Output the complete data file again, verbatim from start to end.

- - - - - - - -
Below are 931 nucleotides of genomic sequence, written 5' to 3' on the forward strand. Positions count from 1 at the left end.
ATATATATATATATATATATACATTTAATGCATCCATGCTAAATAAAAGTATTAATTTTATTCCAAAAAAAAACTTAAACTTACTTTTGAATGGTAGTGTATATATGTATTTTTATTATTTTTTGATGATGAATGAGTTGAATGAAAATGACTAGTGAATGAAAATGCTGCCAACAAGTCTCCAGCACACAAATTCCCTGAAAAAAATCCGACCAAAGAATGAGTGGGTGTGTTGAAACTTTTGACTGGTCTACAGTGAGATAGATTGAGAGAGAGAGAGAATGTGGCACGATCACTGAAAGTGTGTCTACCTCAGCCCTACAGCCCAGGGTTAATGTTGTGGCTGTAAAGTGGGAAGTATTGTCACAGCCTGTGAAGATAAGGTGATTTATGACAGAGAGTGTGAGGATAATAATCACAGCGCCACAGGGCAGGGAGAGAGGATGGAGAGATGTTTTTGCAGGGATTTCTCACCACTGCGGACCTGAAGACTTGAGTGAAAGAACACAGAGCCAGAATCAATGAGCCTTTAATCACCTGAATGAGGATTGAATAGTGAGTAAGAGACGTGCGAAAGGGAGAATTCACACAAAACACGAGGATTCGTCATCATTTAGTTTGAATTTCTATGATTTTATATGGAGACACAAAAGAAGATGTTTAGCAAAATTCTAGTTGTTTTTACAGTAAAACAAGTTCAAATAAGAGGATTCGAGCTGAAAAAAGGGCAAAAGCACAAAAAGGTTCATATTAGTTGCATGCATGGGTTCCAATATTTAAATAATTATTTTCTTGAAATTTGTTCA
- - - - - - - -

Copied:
Below are 931 nucleotides of genomic sequence, written 5' to 3' on the forward strand. Positions count from 1 at the left end.
ATATATATATATATATATATACATTTAATGCATCCATGCTAAATAAAAGTATTAATTTTATTCCAAAAAAAAACTTAAACTTACTTTTGAATGGTAGTGTATATATGTATTTTTATTATTTTTTGATGATGAATGAGTTGAATGAAAATGACTAGTGAATGAAAATGCTGCCAACAAGTCTCCAGCACACAAATTCCCTGAAAAAAATCCGACCAAAGAATGAGTGGGTGTGTTGAAACTTTTGACTGGTCTACAGTGAGATAGATTGAGAGAGAGAGAGAATGTGGCACGATCACTGAAAGTGTGTCTACCTCAGCCCTACAGCCCAGGGTTAATGTTGTGGCTGTAAAGTGGGAAGTATTGTCACAGCCTGTGAAGATAAGGTGATTTATGACAGAGAGTGTGAGGATAATAATCACAGCGCCACAGGGCAGGGAGAGAGGATGGAGAGATGTTTTTGCAGGGATTTCTCACCACTGCGGACCTGAAGACTTGAGTGAAAGAACACAGAGCCAGAATCAATGAGCCTTTAATCACCTGAATGAGGATTGAATAGTGAGTAAGAGACGTGCGAAAGGGAGAATTCACACAAAACACGAGGATTCGTCATCATTTAGTTTGAATTTCTATGATTTTATATGGAGACACAAAAGAAGATGTTTAGCAAAATTCTAGTTGTTTTTACAGTAAAACAAGTTCAAATAAGAGGATTCGAGCTGAAAAAAGGGCAAAAGCACAAAAAGGTTCATATTAGTTGCATGCATGGGTTCCAATATTTAAATAATTATTTTCTTGAAATTTGTTCA